There are many reasons for this. First of all, children’s rights have been strengthened considerably since the investigations. In 1981 Norway appointed the first ombudsman for children. The intention with the ombudsman was to promote children’s interests and monitor conditions for children in different parts of the society. The same year, the children’s and parents’ act was adopted. This act gives the child an independent right to participation. In 1954 a new children’s act was also passed. The UN Convention on the rights of the child (1989) was ratified by Norway in 1991. The convention became incorporated in Norwegian Law in 2003. The present child protection act was adopted in 1993, and embodied several of the provisions of the articles in the UN convention, for example the right to protection, provision and participation. It also recognizes basic principles such as understanding children as human beings, and that every action shall be in the “the best interest of the child”. The child protection act is very important for protecting children in institutions. The Ministry of children and equality has, since 2002, issued several regulations specifically designed to take care of the rights and quality of life of children in these situations. Several guidelines have also been issued to ensure reliable routines for the treatment of children in institutions.


Second, children are now understood differently than in the past, during the period of investigation. The child is now understood as a subject with his/her own rights, and not an object subjected to adult’s treatment. The child has the right to protection, provision, and participation. The child shall be seen as an active protagonist, participant, and partner, but also with a need to be cared for and protected (Sandbæk, 2004).


There is also a change in the professional and political approach to services for children in need. Prevention and home-based services are preferred. If out of home placement is needed, foster homes are almost always seen as the best choice. If prevention is insufficient, and a foster home not appropriate or available, then an institution may still be the only alternative. But, the Norwegian institutions are very small (5-8 residents), they are open to the surroundings, children attend public schools and the institutions are often situated in urban areas. This makes it difficult for irregular conditions and abuse to happen.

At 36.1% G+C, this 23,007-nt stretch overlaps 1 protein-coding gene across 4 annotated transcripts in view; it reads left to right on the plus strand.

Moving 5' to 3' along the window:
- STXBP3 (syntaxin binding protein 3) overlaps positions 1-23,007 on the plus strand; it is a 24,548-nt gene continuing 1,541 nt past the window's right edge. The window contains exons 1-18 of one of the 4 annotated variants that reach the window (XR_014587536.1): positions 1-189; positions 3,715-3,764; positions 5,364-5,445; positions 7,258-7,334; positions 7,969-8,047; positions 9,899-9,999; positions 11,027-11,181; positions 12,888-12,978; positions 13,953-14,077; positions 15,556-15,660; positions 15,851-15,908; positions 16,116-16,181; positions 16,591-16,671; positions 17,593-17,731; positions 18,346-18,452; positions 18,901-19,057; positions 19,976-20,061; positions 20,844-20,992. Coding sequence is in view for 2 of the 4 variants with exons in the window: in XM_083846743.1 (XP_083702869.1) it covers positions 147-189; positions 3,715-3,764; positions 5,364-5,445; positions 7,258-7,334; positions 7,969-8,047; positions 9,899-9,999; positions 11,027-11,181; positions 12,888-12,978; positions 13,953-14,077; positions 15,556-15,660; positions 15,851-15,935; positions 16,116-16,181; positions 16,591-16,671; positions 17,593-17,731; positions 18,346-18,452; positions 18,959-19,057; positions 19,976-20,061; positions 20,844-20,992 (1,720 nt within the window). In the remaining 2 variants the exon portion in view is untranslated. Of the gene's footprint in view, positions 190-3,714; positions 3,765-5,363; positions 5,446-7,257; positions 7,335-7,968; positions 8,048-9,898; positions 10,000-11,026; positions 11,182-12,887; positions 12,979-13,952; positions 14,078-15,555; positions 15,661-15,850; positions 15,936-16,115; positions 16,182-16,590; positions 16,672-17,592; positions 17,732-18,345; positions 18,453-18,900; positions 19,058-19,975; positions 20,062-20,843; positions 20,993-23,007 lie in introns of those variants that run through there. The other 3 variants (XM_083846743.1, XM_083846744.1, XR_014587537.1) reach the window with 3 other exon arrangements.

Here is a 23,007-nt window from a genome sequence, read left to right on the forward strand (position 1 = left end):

Residential care requires substantial resources and is very challenging politically, organisationally, pedagogically and not least of all socially. Legislation to safeguard children in institutions, organisational issues and routines are not always sufficient to ensure children a satisfactory daily life in out of home placement. Even with the best intentions, there are always factors that can make this difficult. [SD1] 




Barter, C. (2003). Abuse of children in residential care. NSPCC: http:/


Dyregrov, A. & U. Heltne (2004). Barnehjemsgransking og mediefokusering – deltagernes opplevelser og vurderinger. Rapport fra Senter for Krisepsykologi, Bergen.


Ericsson, K. (1996). Forsømte eller forbryterske. Ad Notam Gyldendal. Oslo.


Gautun, H., Sasaoka, K. ,Gjerustad,C (2006). Brukerundersøkelse i barneverninstitusjoner. NOVA Rapport 9/06.


Goffman, E. (1967). Anstalt og menneske – den totale institusjon socialt set. Paludans Forlag. København.


Raundalen, M. (2004). Overgrep mot barn i barnehjem og spesialskoler. In: NOU 2004:23. Barnehjem og spesialskoler under lupen.

Rosenthal, J., Motz, J., Edmonson, D., & Groze, V. (1991). A descriptive study of abuse and neglect in out of home placement. Child Abuse and Neglect: The International Journal, 15, 249-260.

Sandbæk, M. (2004). Barn i hjelpeapparatet – kompetente og sårbare aktører. Nordisk sosialt arbeid 2, 98-208.

Sundrum, C. (1986). Strategies to Prevent Abuse in Public Institutions. New England Journal of Human Services, volume 6, 20 – 25.


Thomas, G. (1990). Institutional child abuse, the making and prevention of an un-problem. Journal of Child and Youth Care, 4(6): 1-22.


Thuen, H.  (2002). I foreldres sted.  Pax forlag A/S. Oslo.


Tjelflaat, T., Hyrve, G., & Solhaug, H. (2003). Barneverninstitusjonen - nødvendig men ikke god nok. Rapport nr 10 i skriftserien til Barnvernets utviklingssenter i Midt-Norge.


Utting, W. (1991). Children in the Public Care. In: A Review of Residential Child Care. London. HMSO.




Lov om barn og foreldre (1981).

Lov om barneombud (1981).

Lov om barnevern (1953).

Lov om barneverntjenester (1992).

The UN Convention on the Rights of the Child (1989).

Stortingsmelding nr. 24 (2005-2006) Erstatningsordningar for barn i barneheimar og spesialskular for barn med åtferdsvanskar. Barne- og Likestillingsdepartementet.



Reports from Investigations:


Rapport fra Granskingsutvalget i Bergen. 2003.

Rapport fra Granskingsutvalget i Oslo, 2005.

Rapport fra Granskingsutvalget i Stavanger, 2006.

Rapport fra Granskingsutvalget i Trondheim, 2007

Rapport fra Granskingsutvalget i Kristiansand, 2007.